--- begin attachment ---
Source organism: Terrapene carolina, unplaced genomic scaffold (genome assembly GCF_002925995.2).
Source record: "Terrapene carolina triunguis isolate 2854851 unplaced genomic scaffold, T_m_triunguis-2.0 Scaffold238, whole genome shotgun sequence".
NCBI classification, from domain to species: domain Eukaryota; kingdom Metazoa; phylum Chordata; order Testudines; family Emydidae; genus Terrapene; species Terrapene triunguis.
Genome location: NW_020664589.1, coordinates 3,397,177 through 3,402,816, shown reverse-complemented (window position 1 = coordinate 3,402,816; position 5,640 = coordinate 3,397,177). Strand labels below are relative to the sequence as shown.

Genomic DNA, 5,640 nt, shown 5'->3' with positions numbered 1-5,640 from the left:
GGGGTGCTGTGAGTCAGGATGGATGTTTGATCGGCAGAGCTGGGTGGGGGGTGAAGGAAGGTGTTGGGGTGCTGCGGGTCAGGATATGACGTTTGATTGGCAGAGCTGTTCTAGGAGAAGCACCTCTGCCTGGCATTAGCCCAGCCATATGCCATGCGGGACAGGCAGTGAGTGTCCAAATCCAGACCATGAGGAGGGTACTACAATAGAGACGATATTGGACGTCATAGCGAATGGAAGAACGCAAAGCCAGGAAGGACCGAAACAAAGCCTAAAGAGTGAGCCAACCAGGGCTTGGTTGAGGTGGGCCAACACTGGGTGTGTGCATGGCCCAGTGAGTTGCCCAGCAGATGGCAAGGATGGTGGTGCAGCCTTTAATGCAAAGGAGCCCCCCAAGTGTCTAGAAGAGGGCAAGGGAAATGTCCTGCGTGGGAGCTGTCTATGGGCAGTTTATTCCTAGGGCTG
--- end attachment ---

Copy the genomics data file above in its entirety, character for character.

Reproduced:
Source organism: Terrapene carolina, unplaced genomic scaffold (genome assembly GCF_002925995.2).
Source record: "Terrapene carolina triunguis isolate 2854851 unplaced genomic scaffold, T_m_triunguis-2.0 Scaffold238, whole genome shotgun sequence".
NCBI classification, from domain to species: domain Eukaryota; kingdom Metazoa; phylum Chordata; order Testudines; family Emydidae; genus Terrapene; species Terrapene triunguis.
Genome location: NW_020664589.1, coordinates 3,397,177 through 3,402,816, shown reverse-complemented (window position 1 = coordinate 3,402,816; position 5,640 = coordinate 3,397,177). Strand labels below are relative to the sequence as shown.

Genomic DNA, 5,640 nt, shown 5'->3' with positions numbered 1-5,640 from the left:
GGGGTGCTGTGAGTCAGGATGGATGTTTGATCGGCAGAGCTGGGTGGGGGGTGAAGGAAGGTGTTGGGGTGCTGCGGGTCAGGATATGACGTTTGATTGGCAGAGCTGTTCTAGGAGAAGCACCTCTGCCTGGCATTAGCCCAGCCATATGCCATGCGGGACAGGCAGTGAGTGTCCAAATCCAGACCATGAGGAGGGTACTACAATAGAGACGATATTGGACGTCATAGCGAATGGAAGAACGCAAAGCCAGGAAGGACCGAAACAAAGCCTAAAGAGTGAGCCAACCAGGGCTTGGTTGAGGTGGGCCAACACTGGGTGTGTGCATGGCCCAGTGAGTTGCCCAGCAGATGGCAAGGATGGTGGTGCAGCCTTTAATGCAAAGGAGCCCCCCAAGTGTCTAGAAGAGGGCAAGGGAAATGTCCTGCGTGGGAGCTGTCTATGGGCAGTTTATTCCTAGGGCTG